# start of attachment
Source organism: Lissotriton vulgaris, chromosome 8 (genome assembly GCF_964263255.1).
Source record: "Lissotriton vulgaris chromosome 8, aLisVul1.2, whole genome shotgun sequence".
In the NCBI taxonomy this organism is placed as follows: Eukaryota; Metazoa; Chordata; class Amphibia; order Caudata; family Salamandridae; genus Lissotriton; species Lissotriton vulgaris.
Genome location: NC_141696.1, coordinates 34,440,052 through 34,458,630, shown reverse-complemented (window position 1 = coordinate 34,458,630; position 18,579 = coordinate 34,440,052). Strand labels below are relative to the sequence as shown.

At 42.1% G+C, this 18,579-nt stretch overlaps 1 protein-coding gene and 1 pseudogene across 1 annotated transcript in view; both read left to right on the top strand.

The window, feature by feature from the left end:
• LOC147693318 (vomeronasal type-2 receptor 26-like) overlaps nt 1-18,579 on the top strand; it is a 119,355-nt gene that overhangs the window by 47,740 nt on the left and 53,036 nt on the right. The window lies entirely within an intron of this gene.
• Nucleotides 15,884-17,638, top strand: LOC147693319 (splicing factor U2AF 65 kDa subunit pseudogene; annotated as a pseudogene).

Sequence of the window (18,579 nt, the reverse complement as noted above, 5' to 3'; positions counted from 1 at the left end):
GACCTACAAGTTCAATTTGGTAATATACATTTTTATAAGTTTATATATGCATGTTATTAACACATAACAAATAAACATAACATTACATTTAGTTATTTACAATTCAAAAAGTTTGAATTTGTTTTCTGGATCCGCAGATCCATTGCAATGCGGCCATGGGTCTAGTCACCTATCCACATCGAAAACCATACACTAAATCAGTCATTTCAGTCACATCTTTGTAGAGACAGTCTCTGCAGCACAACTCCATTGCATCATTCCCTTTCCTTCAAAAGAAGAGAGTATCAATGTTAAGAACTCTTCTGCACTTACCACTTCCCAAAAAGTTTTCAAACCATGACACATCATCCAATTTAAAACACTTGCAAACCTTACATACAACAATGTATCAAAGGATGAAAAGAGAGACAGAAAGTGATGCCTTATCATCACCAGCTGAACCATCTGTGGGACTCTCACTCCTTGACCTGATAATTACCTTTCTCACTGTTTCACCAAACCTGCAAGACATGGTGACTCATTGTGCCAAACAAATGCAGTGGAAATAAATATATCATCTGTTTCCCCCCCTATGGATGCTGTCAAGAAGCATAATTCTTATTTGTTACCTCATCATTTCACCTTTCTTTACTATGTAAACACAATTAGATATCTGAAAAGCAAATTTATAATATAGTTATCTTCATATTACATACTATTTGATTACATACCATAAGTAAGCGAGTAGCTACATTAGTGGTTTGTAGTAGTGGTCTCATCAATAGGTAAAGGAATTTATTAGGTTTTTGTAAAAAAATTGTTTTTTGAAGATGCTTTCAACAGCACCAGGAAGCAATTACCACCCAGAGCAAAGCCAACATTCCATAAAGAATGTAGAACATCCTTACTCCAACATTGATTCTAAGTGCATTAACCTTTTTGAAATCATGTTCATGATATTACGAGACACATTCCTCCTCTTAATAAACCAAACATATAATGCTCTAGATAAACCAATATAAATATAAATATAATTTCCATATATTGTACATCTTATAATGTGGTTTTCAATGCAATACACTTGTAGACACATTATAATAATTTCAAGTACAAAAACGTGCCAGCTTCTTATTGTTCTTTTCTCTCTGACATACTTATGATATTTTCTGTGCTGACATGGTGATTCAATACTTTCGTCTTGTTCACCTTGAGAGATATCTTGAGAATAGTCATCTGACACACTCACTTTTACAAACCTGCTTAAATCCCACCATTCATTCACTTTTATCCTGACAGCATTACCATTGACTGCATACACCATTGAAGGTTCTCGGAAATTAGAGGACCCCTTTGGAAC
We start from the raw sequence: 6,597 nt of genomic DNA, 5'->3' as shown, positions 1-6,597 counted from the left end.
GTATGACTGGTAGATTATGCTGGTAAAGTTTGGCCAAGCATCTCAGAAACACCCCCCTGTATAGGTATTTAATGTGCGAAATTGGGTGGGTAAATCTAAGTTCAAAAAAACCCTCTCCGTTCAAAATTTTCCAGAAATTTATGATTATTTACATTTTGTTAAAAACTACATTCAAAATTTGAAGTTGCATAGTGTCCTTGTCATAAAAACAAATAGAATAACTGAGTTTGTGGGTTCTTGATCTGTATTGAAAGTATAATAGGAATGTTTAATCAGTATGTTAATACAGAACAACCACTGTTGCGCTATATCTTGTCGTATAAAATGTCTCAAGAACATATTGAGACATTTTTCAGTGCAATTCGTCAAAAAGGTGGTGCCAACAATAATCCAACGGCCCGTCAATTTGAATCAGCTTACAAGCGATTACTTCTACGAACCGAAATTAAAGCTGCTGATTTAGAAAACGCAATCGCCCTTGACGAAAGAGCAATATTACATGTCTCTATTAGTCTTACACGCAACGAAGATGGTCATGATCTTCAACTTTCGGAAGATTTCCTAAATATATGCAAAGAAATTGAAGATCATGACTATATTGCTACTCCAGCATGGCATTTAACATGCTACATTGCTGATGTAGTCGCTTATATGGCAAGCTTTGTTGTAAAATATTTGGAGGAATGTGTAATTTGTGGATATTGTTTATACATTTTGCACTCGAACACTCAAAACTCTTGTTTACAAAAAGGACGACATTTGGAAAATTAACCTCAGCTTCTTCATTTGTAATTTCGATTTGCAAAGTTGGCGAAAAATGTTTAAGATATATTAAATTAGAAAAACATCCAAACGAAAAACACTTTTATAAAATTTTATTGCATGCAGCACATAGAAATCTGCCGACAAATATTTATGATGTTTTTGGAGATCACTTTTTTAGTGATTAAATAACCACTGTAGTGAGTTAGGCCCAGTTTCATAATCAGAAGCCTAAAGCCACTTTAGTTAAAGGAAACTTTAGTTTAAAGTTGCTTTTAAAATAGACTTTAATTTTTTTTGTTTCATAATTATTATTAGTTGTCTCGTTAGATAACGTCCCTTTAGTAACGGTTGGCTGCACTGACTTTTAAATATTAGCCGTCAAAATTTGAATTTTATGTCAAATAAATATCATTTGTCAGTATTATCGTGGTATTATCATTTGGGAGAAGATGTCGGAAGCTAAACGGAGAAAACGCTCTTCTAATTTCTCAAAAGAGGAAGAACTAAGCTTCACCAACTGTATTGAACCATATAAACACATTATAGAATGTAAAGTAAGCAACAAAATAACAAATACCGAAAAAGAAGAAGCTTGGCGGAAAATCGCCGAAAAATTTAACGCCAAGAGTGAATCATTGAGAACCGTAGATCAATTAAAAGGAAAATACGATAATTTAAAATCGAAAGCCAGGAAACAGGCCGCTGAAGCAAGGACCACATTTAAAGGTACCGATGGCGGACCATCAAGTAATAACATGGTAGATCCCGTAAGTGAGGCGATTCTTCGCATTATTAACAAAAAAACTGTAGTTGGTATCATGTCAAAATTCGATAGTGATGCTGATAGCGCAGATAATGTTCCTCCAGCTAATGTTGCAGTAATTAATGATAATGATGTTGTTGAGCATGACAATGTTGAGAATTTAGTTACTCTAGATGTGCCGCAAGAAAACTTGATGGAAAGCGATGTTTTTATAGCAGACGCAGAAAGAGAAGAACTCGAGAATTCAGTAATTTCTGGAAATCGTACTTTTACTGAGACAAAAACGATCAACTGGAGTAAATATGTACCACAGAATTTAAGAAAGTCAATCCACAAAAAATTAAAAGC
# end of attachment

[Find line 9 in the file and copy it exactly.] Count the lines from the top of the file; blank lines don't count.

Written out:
Sequence of the window (18,579 nt, the reverse complement as noted above, 5' to 3'; positions counted from 1 at the left end):